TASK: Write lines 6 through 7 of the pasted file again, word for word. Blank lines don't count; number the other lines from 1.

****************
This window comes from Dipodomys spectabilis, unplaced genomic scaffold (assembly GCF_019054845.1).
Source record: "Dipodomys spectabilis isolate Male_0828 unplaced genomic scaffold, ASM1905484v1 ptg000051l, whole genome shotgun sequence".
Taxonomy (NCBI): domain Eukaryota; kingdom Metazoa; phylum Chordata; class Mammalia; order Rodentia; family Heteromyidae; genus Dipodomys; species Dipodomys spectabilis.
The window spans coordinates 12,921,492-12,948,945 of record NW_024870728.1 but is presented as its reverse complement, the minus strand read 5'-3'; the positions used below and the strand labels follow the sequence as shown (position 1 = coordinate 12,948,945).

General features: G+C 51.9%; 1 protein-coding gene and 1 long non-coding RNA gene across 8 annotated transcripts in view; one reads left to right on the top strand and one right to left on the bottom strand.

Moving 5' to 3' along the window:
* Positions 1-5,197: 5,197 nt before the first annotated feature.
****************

Moving 5' to 3' along the window:
* Positions 1-5,197: 5,197 nt before the first annotated feature.